Synopses & Reviews
At Cambridge in the 1960s, poet Lydia Brooke becomes obsessed with her namesake, the Edwardian poet Rupert Brooke, reenacting with her friends the nature-worshiping frolics of that more innocent era -- but with disastrous consequences. When the talented and tormented Lydia dies more than 20 years later, after a prior suicide attempt, it is assumed that she has taken her own life.
Now obsession has taken hold of Victoria McClellan. A feminist biographer at Cambridge, Vic finds herself immersed in the poet's world. Uneasy about the manner of Lydia's death, Vic calls on her ex-husband, Scotland Yard Superintendent Duncan Kincaid, for help. But before he can take action, Vic herself is dead -- and there's no question that this one is murder.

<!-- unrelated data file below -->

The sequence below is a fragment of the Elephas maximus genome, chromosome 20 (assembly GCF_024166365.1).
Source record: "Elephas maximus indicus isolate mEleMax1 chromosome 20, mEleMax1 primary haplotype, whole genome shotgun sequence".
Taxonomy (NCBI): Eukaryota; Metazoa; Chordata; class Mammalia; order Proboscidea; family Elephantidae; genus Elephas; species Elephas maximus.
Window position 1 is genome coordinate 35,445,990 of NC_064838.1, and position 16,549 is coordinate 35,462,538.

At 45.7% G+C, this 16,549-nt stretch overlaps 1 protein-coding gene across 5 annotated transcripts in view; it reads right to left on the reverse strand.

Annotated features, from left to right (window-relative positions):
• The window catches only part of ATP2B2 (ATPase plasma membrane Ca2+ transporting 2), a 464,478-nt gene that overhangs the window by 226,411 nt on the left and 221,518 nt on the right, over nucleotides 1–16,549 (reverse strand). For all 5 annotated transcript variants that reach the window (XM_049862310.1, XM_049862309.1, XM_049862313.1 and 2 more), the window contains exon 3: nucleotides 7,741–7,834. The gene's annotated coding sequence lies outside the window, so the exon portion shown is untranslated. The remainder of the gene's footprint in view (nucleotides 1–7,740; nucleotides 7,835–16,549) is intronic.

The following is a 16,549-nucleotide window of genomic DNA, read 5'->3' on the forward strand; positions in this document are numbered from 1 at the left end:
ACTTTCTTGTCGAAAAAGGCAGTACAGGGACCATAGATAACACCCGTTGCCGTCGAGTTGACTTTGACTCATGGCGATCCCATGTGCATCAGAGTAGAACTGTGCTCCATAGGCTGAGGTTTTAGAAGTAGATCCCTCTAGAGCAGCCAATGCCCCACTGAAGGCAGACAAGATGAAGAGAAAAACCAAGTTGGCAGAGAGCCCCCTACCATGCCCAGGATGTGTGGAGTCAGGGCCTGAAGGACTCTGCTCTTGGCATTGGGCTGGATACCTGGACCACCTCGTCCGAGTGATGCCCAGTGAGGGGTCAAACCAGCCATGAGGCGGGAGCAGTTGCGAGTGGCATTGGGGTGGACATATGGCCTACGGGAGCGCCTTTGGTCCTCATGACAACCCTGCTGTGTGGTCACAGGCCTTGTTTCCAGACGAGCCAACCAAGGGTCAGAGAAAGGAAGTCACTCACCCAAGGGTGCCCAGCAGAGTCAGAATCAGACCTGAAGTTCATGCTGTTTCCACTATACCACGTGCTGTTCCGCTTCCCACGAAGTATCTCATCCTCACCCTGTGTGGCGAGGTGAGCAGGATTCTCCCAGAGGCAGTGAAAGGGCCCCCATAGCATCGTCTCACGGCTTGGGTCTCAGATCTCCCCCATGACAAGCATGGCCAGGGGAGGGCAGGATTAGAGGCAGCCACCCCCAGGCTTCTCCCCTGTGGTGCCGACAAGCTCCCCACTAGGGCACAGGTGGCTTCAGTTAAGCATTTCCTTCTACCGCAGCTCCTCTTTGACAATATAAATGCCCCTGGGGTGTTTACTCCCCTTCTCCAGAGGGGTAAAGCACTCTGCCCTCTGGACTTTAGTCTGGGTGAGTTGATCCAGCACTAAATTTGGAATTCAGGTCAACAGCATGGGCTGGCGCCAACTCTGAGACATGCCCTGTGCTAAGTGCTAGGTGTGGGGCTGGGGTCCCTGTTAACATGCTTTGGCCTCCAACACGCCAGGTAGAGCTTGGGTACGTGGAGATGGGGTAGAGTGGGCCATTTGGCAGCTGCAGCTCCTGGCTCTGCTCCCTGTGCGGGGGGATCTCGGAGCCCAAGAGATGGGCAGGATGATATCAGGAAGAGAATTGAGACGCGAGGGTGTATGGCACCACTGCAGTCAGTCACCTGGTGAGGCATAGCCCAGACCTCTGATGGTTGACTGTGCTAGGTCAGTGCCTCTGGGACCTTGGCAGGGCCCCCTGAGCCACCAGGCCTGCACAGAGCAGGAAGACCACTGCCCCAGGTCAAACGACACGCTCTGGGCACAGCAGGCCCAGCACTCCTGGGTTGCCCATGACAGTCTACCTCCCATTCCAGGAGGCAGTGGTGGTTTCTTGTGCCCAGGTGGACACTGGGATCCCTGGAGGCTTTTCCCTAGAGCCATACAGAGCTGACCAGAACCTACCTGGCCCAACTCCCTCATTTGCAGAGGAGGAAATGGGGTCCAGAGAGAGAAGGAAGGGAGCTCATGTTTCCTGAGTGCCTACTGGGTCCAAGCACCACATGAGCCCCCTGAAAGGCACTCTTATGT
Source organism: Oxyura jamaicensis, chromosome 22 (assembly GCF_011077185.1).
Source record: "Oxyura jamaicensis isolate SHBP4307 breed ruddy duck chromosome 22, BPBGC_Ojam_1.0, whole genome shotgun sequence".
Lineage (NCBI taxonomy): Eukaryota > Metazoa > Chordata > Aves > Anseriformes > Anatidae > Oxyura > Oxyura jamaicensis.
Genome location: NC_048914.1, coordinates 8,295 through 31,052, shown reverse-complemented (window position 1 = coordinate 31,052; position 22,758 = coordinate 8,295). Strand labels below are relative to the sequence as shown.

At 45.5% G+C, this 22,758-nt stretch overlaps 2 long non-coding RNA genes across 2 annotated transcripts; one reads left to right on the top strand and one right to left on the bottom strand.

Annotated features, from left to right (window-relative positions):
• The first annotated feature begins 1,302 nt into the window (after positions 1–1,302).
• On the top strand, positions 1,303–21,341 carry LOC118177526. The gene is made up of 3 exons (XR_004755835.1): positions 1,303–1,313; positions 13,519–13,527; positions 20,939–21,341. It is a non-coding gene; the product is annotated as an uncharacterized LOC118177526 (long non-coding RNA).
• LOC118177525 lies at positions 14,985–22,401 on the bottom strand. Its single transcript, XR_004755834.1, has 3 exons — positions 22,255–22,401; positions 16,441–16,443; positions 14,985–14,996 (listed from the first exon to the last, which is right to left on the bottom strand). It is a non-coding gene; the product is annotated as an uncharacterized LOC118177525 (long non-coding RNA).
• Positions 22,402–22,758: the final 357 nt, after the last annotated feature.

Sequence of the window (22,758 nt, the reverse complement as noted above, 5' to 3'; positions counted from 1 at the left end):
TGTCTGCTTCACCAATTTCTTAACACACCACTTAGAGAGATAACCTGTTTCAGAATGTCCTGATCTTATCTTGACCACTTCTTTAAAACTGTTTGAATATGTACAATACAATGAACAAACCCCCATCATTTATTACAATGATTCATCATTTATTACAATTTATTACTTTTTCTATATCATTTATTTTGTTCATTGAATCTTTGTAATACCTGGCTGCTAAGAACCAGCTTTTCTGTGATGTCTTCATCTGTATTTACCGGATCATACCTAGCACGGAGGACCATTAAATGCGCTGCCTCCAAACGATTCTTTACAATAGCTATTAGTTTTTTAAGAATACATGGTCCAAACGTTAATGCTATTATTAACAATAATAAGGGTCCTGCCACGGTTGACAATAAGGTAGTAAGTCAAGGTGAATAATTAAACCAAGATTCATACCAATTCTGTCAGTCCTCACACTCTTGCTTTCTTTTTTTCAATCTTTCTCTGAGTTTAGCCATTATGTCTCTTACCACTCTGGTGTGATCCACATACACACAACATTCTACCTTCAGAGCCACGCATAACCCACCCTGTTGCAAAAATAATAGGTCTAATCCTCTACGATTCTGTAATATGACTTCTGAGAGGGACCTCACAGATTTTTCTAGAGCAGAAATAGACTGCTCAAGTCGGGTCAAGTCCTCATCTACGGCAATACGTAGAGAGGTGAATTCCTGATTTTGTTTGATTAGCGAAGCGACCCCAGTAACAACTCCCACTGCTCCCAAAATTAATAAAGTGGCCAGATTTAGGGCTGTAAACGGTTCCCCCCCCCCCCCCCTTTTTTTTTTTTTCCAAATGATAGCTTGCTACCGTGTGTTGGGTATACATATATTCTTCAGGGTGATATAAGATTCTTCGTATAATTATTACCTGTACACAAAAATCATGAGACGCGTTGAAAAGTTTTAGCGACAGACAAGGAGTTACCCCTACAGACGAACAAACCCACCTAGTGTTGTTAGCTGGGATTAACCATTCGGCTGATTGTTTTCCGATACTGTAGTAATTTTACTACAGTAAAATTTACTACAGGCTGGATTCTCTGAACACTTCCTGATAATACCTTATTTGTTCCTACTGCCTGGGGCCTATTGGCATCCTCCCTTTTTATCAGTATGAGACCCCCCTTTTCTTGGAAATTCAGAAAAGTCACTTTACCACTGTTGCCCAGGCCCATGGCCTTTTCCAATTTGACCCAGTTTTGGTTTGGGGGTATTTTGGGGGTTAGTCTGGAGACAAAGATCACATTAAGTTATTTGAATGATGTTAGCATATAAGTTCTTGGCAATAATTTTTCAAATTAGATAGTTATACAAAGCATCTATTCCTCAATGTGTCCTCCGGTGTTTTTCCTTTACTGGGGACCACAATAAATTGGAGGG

As Kincaid and his lover and partner, Gemma James, investigate, they are exposed to secrets that have reached out over three decades and poisoned a dozen lives. In a complex tale whose emotional intensity can be compared with that of Elizabeth George, Deborah Crombie shows how an attempt by women to claim their power can be dangerous -- even fatal.